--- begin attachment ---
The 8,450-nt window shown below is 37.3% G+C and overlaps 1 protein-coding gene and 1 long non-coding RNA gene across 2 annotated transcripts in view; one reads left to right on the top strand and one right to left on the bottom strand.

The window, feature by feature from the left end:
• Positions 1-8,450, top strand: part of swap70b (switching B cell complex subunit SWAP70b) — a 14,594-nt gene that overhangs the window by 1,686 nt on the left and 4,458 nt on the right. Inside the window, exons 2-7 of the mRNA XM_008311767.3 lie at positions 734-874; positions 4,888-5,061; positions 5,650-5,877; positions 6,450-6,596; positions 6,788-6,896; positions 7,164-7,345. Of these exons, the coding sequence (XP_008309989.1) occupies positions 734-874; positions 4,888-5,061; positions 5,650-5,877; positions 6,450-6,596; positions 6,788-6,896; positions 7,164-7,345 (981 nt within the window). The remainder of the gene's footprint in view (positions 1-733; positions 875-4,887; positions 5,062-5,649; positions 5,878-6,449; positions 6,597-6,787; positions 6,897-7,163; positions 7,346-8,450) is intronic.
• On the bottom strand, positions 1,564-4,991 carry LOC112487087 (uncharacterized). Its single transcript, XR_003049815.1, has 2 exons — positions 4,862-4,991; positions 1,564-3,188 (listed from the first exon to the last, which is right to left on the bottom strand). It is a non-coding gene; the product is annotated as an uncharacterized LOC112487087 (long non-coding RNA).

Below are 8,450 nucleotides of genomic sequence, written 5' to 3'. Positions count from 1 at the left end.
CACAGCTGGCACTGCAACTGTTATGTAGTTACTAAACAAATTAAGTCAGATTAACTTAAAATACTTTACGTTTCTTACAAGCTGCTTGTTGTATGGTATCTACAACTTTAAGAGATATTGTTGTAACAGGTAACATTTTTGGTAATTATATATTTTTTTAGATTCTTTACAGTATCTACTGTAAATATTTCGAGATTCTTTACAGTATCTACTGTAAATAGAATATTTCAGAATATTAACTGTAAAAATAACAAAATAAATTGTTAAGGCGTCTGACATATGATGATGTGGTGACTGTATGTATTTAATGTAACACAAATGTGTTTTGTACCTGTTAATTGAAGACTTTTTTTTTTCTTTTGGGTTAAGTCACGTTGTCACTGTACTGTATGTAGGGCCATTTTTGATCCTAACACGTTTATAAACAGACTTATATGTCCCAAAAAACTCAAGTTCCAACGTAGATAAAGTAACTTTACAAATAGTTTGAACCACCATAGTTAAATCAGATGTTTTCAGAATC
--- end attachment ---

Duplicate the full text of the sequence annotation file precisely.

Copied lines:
The 8,450-nt window shown below is 37.3% G+C and overlaps 1 protein-coding gene and 1 long non-coding RNA gene across 2 annotated transcripts in view; one reads left to right on the top strand and one right to left on the bottom strand.

The window, feature by feature from the left end:
• Positions 1-8,450, top strand: part of swap70b (switching B cell complex subunit SWAP70b) — a 14,594-nt gene that overhangs the window by 1,686 nt on the left and 4,458 nt on the right. Inside the window, exons 2-7 of the mRNA XM_008311767.3 lie at positions 734-874; positions 4,888-5,061; positions 5,650-5,877; positions 6,450-6,596; positions 6,788-6,896; positions 7,164-7,345. Of these exons, the coding sequence (XP_008309989.1) occupies positions 734-874; positions 4,888-5,061; positions 5,650-5,877; positions 6,450-6,596; positions 6,788-6,896; positions 7,164-7,345 (981 nt within the window). The remainder of the gene's footprint in view (positions 1-733; positions 875-4,887; positions 5,062-5,649; positions 5,878-6,449; positions 6,597-6,787; positions 6,897-7,163; positions 7,346-8,450) is intronic.
• On the bottom strand, positions 1,564-4,991 carry LOC112487087 (uncharacterized). Its single transcript, XR_003049815.1, has 2 exons — positions 4,862-4,991; positions 1,564-3,188 (listed from the first exon to the last, which is right to left on the bottom strand). It is a non-coding gene; the product is annotated as an uncharacterized LOC112487087 (long non-coding RNA).

Below are 8,450 nucleotides of genomic sequence, written 5' to 3'. Positions count from 1 at the left end.
CACAGCTGGCACTGCAACTGTTATGTAGTTACTAAACAAATTAAGTCAGATTAACTTAAAATACTTTACGTTTCTTACAAGCTGCTTGTTGTATGGTATCTACAACTTTAAGAGATATTGTTGTAACAGGTAACATTTTTGGTAATTATATATTTTTTTAGATTCTTTACAGTATCTACTGTAAATATTTCGAGATTCTTTACAGTATCTACTGTAAATAGAATATTTCAGAATATTAACTGTAAAAATAACAAAATAAATTGTTAAGGCGTCTGACATATGATGATGTGGTGACTGTATGTATTTAATGTAACACAAATGTGTTTTGTACCTGTTAATTGAAGACTTTTTTTTTTCTTTTGGGTTAAGTCACGTTGTCACTGTACTGTATGTAGGGCCATTTTTGATCCTAACACGTTTATAAACAGACTTATATGTCCCAAAAAACTCAAGTTCCAACGTAGATAAAGTAACTTTACAAATAGTTTGAACCACCATAGTTAAATCAGATGTTTTCAGAATC